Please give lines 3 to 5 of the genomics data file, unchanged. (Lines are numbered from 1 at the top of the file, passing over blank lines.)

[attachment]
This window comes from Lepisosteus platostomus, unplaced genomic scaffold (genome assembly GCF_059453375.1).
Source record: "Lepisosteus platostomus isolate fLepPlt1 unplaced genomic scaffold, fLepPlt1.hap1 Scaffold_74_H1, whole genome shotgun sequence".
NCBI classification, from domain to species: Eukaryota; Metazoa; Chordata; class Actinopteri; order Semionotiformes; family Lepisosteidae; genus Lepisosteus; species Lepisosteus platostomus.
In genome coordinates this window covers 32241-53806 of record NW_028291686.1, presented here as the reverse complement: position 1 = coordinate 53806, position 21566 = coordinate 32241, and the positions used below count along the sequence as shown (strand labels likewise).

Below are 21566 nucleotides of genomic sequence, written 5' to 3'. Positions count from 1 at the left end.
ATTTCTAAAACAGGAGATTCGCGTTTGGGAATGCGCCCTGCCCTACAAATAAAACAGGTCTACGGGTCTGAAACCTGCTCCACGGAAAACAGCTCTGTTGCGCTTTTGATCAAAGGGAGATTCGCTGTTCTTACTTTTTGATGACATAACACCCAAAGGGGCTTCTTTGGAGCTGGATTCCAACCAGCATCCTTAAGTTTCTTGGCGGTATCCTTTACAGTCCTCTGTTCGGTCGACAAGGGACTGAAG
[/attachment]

NCBI classification, from domain to species: Eukaryota; Metazoa; Chordata; class Actinopteri; order Semionotiformes; family Lepisosteidae; genus Lepisosteus; species Lepisosteus platostomus.
In genome coordinates this window covers 32241-53806 of record NW_028291686.1, presented here as the reverse complement: position 1 = coordinate 53806, position 21566 = coordinate 32241, and the positions used below count along the sequence as shown (strand labels likewise).

Below are 21566 nucleotides of genomic sequence, written 5' to 3'. Positions count from 1 at the left end.